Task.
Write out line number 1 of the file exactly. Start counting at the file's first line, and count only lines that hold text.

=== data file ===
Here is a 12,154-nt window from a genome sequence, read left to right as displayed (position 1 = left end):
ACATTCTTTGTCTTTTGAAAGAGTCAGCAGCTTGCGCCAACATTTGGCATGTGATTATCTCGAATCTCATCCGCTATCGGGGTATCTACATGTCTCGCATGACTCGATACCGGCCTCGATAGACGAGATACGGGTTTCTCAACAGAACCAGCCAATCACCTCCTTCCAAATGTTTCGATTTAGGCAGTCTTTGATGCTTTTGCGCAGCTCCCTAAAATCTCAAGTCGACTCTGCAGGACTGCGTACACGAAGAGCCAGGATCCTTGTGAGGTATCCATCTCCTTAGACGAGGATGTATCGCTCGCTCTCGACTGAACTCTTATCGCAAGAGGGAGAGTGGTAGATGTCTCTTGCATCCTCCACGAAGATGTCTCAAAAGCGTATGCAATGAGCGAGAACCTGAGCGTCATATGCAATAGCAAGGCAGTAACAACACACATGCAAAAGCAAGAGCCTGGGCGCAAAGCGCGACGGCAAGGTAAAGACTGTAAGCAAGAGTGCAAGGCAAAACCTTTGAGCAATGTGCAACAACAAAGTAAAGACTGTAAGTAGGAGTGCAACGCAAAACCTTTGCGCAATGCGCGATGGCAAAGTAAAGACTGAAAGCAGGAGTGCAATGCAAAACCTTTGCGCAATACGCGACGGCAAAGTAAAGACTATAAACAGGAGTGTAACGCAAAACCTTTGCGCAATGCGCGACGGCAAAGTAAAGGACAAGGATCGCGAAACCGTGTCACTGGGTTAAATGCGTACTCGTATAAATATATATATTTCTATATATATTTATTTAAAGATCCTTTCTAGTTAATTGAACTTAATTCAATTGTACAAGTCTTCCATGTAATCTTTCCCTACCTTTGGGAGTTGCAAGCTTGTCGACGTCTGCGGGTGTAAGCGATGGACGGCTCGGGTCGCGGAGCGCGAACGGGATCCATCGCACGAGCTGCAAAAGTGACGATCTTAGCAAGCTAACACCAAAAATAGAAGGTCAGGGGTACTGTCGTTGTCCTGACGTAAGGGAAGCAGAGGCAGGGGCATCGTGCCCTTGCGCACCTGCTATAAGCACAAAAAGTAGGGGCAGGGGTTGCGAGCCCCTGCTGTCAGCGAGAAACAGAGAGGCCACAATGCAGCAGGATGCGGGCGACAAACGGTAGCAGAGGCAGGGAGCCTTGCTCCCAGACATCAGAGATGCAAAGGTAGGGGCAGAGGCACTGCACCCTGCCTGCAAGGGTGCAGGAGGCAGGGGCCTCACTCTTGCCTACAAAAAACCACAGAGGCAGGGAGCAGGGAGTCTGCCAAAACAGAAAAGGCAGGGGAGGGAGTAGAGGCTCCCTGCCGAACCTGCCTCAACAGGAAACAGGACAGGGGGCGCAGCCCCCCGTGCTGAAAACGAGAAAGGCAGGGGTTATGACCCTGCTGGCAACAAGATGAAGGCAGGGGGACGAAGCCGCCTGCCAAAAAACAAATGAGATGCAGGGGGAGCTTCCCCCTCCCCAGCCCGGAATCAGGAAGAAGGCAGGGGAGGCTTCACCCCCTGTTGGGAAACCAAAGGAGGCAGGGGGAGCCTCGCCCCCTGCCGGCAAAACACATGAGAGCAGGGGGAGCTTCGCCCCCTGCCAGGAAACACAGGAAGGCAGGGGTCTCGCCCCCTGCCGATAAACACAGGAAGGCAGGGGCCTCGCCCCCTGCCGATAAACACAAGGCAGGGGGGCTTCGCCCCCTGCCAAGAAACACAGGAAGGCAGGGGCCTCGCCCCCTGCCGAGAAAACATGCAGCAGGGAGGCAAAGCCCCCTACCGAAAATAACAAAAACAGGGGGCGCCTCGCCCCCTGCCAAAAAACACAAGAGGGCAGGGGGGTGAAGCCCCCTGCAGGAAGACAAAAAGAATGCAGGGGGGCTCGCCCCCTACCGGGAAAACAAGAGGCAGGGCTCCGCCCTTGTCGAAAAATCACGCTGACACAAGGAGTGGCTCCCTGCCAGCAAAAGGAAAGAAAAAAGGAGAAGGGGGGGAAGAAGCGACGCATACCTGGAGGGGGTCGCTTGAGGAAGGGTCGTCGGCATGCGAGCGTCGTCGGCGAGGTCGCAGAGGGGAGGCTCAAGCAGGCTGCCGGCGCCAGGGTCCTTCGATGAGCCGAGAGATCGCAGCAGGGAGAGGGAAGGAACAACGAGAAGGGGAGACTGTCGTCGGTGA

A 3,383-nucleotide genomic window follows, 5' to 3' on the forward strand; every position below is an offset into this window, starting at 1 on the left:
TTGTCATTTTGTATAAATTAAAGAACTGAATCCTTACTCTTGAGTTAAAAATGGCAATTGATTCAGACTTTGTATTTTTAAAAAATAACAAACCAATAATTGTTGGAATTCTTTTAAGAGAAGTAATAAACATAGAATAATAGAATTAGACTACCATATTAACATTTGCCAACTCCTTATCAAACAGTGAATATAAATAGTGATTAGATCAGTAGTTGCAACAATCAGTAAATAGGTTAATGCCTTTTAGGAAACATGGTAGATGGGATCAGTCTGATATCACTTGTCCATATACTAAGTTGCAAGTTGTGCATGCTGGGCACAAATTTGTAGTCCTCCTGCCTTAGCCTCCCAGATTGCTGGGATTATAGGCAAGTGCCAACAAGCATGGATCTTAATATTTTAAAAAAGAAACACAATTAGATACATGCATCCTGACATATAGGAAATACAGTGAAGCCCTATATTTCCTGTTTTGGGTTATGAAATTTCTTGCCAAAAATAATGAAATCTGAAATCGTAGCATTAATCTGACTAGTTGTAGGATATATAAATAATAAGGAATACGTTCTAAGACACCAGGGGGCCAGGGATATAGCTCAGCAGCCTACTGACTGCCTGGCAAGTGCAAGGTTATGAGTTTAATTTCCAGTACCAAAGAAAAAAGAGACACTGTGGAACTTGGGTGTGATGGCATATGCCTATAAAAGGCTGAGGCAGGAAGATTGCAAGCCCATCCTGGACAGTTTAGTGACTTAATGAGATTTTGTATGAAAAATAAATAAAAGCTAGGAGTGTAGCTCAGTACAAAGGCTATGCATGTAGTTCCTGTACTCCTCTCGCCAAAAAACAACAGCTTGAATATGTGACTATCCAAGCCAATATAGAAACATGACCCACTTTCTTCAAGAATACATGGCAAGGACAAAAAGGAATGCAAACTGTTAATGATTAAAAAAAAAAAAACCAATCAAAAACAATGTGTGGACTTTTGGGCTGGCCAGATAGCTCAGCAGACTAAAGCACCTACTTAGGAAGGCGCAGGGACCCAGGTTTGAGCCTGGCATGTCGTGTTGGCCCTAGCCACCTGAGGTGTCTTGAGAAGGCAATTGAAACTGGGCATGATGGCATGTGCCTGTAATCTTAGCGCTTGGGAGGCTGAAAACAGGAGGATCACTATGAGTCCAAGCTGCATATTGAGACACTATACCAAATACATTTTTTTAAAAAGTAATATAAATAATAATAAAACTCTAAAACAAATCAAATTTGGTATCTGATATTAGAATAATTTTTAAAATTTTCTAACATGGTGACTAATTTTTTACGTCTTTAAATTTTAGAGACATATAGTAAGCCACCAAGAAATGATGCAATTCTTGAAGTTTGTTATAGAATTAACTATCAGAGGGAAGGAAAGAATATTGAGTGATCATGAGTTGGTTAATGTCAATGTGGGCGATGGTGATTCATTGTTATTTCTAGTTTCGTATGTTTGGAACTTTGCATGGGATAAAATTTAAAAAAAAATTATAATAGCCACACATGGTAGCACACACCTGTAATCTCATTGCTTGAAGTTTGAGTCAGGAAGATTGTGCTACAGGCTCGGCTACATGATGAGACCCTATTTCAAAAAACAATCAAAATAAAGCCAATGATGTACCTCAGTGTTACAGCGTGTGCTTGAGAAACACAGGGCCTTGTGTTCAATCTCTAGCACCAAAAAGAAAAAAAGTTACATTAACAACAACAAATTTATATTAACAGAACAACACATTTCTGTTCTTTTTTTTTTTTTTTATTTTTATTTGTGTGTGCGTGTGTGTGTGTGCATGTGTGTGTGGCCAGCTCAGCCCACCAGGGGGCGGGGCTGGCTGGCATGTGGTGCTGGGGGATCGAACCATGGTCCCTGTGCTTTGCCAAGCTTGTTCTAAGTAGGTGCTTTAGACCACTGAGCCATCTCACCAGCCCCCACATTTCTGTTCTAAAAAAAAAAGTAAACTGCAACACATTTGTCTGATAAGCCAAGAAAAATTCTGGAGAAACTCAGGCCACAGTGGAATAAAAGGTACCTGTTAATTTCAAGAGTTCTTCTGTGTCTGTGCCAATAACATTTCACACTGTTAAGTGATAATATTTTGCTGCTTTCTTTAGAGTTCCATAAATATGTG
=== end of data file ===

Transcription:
Here is a 12,154-nt window from a genome sequence, read left to right as displayed (position 1 = left end):